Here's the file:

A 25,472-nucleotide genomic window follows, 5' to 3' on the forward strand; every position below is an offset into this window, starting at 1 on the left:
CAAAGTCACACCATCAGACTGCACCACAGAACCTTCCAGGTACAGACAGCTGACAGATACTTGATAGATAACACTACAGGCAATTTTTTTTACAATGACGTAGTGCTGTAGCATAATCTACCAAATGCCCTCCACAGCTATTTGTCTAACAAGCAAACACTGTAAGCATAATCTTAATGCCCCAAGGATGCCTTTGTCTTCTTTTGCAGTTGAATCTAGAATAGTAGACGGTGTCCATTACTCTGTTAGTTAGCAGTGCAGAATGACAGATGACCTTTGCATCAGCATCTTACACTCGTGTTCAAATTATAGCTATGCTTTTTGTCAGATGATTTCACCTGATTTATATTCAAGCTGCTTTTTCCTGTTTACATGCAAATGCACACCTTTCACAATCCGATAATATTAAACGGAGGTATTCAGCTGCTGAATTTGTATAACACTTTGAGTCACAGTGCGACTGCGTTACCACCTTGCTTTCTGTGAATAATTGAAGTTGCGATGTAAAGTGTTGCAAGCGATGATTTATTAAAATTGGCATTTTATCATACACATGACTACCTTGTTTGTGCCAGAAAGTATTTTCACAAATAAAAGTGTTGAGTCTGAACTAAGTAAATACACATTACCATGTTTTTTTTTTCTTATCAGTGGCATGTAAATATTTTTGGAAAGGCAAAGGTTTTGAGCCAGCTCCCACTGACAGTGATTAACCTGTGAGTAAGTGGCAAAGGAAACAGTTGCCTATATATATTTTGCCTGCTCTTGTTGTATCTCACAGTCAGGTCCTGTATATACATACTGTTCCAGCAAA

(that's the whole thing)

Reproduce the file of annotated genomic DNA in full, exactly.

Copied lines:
A 25,472-nucleotide genomic window follows, 5' to 3' on the forward strand; every position below is an offset into this window, starting at 1 on the left:
CAAAGTCACACCATCAGACTGCACCACAGAACCTTCCAGGTACAGACAGCTGACAGATACTTGATAGATAACACTACAGGCAATTTTTTTTACAATGACGTAGTGCTGTAGCATAATCTACCAAATGCCCTCCACAGCTATTTGTCTAACAAGCAAACACTGTAAGCATAATCTTAATGCCCCAAGGATGCCTTTGTCTTCTTTTGCAGTTGAATCTAGAATAGTAGACGGTGTCCATTACTCTGTTAGTTAGCAGTGCAGAATGACAGATGACCTTTGCATCAGCATCTTACACTCGTGTTCAAATTATAGCTATGCTTTTTGTCAGATGATTTCACCTGATTTATATTCAAGCTGCTTTTTCCTGTTTACATGCAAATGCACACCTTTCACAATCCGATAATATTAAACGGAGGTATTCAGCTGCTGAATTTGTATAACACTTTGAGTCACAGTGCGACTGCGTTACCACCTTGCTTTCTGTGAATAATTGAAGTTGCGATGTAAAGTGTTGCAAGCGATGATTTATTAAAATTGGCATTTTATCATACACATGACTACCTTGTTTGTGCCAGAAAGTATTTTCACAAATAAAAGTGTTGAGTCTGAACTAAGTAAATACACATTACCATGTTTTTTTTTTCTTATCAGTGGCATGTAAATATTTTTGGAAAGGCAAAGGTTTTGAGCCAGCTCCCACTGACAGTGATTAACCTGTGAGTAAGTGGCAAAGGAAACAGTTGCCTATATATATTTTGCCTGCTCTTGTTGTATCTCACAGTCAGGTCCTGTATATACATACTGTTCCAGCAAA